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Source and Cause of Corrosion
Corrosion is a complex series of reactions between the water and metal surfaces and materials in which the water is stored or transported. The corrosion process is an oxidation/reduction reaction that returns refined or processed metal to their more stable ore state. With respect to the corrosion potential of YOUR drinking water, the primary concerns include the potential presence of TOXIC Metals , such as lead and copper; deterioration and damage to the household plumbing, and aesthetic problems such as: stained laundry, bitter taste, and greenish-blue stains around basins and drains.
The primary health concern is the potential for the presence of elevated levels of lead and copper in the water. The primary source of lead includes the use of lead pipes, lead lined tanks, and use of 50/50 lead/tin solder. Because of the concern with lead, the EPA banned the use of high lead solders in 1986. The primary source of copper is the leaching of copper from the household piping used to convey the water throughout the home. In some cases, the water is so corrosive that the interior plumbing system needed to be changed and completely replaced with PVC piping. Too bad, they did not test the rate and install a neutralizer before the piping corroded and caused leaks throughout the home.
Corrosion will occur anywhere a galvanic cell or field can be or has established. To establish the field all that is needed is two dissimilar metals that are connected directly or indirectly by an electrolyte, such as water. This is the same chemical reaction that occurs within a battery.
Nearly all metals will corrode to some degree. The rate and extent of the corrosion depends on the degree of dissimilarity of the metals and the physical and chemical characteristics of the media, metal, and environment. In water that is soft, corrosion occurs because of the lack of dissolved cations, such as calcium and magnesium in the water. In scale forming water, a precipitate or coating of calcium or magnesium carbonate forms on the inside of the piping. This coating can inhibit the corrosion of the pipe, because it acts as a barrier, but it can also cause the pipe to clog. Water with high levels of sodium, chloride, or other ions will increase the conductivity of the water and promoting corrosion. Corrosion can also be accelerated by:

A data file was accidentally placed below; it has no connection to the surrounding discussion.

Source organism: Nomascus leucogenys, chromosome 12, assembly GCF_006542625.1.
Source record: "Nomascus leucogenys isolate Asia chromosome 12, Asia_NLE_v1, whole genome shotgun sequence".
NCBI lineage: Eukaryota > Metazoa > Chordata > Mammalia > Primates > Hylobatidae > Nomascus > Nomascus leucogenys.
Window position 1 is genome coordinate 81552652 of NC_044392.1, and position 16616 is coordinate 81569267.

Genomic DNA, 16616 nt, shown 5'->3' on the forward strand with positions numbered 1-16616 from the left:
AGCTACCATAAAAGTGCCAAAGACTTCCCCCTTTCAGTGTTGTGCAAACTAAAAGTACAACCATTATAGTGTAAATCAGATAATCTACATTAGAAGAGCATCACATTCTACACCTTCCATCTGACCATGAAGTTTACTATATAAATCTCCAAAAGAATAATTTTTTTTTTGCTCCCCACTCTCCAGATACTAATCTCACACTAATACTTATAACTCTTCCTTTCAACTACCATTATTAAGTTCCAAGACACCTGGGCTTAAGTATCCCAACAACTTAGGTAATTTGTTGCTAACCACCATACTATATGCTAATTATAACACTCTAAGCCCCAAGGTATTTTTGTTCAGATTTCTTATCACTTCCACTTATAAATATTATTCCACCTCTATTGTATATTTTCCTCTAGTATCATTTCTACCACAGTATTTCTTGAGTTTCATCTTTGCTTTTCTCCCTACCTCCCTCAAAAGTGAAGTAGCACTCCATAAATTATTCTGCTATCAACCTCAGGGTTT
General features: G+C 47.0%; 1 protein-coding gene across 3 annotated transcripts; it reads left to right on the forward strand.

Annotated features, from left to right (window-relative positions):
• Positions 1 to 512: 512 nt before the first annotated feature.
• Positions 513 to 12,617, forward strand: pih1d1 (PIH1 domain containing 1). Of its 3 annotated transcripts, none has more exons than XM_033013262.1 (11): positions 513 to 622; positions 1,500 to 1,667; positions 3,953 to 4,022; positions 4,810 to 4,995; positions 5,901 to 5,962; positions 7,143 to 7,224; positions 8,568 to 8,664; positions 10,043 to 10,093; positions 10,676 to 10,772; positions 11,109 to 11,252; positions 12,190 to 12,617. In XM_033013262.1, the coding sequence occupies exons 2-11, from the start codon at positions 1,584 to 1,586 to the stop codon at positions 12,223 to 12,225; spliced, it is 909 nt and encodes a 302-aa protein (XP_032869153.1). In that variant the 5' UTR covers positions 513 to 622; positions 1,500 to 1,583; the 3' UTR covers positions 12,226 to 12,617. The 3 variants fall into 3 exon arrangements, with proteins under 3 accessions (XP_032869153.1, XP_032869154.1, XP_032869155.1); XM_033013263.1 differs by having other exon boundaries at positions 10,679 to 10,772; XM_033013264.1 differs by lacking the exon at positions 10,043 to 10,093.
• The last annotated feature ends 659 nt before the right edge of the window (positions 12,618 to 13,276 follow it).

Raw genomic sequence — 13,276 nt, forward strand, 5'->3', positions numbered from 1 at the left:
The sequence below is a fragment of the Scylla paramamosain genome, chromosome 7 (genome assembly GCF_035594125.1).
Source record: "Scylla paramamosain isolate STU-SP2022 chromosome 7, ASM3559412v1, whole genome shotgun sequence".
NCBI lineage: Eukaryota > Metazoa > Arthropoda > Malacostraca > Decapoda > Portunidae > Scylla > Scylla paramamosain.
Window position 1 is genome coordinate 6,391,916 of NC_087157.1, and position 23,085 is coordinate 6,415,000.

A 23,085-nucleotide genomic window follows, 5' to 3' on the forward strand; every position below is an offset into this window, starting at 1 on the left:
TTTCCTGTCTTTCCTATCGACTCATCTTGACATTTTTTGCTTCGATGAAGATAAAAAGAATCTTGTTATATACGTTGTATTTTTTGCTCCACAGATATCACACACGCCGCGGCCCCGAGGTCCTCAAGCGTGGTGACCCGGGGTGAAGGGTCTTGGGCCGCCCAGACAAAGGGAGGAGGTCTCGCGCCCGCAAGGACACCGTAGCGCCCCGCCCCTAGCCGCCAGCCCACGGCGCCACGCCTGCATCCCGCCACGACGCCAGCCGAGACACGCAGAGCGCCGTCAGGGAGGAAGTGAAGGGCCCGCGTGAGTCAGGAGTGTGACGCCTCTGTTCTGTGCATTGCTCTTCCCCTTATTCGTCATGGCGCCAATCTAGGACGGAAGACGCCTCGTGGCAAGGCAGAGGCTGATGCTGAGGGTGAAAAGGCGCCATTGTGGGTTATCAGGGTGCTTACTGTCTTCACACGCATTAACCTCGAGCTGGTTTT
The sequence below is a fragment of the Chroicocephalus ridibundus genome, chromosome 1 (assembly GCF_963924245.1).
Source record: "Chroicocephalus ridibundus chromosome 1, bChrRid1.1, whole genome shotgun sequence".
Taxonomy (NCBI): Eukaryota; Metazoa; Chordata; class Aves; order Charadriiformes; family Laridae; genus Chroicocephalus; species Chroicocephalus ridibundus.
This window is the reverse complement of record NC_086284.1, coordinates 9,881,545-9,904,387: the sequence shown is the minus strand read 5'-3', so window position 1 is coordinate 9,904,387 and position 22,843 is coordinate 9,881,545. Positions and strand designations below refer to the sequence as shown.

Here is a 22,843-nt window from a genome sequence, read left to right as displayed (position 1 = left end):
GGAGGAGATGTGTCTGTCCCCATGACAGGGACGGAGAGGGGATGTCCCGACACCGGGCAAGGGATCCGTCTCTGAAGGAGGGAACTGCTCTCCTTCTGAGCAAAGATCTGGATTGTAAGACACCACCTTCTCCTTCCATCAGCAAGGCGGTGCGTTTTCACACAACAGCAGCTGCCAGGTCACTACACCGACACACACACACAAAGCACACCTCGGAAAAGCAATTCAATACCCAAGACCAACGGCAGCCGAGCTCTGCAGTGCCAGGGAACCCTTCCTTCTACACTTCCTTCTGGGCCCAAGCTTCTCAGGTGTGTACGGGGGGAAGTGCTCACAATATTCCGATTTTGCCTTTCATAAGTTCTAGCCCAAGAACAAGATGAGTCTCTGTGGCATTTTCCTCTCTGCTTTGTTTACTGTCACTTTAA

- low pH;
- high flow rate within the piping;
- high water temperature;
- presence of suspended solids, such as sand.
If it is necessary to flush or run your coldwater in the morning for a few minutes before you drink because the water has a bitter taste, your Water is probably corrosive. If you see blue-green stains in your basins or this same stain along the joints of your copper piping, your Water is probably corrosive. As corrosive water stands or sits in pipes or tanks it leaches metals from the piping, tanks, well casing or other metal surfaces that it contacts.
Testing for Corrosion
To determine the corrosion potential for the water, the “Langelier Saturation Index” can be used. To calculate the saturation it is necessary to determine the alkalinity, pH, calcium hardness (or total hardness), conductivity and total dissolved solids content of the water. The saturation index is then determined based on a particular water temperature, typically 25 C.
In addition, it is recommend to have the water checked for evidence of testing the water for lead and copper. This is conducted by determining the lead and copper content of the water after the water has been left in the piping overnight. The first draw is collected and then a second sample is collected after the line has been flushed, typically three to five minutes. The first draw sample is the first one liter of water collected from a cold water tap which has been shut off for at least six hours. This is the sampling procedure EPA is requiring community water systems to use to determine compliance with the new action levels. Samples are then analyzed by atomic absorption spectrophotometry for lead and copper.
It is strongly recommended that a homeowner or new homeowner have the corrosivity of the water tested at least once every few years. Corrosive or aggressive water could result in aesthetic problems, increased levels of toxic metals, and deterioration of household plumbing and fixtures.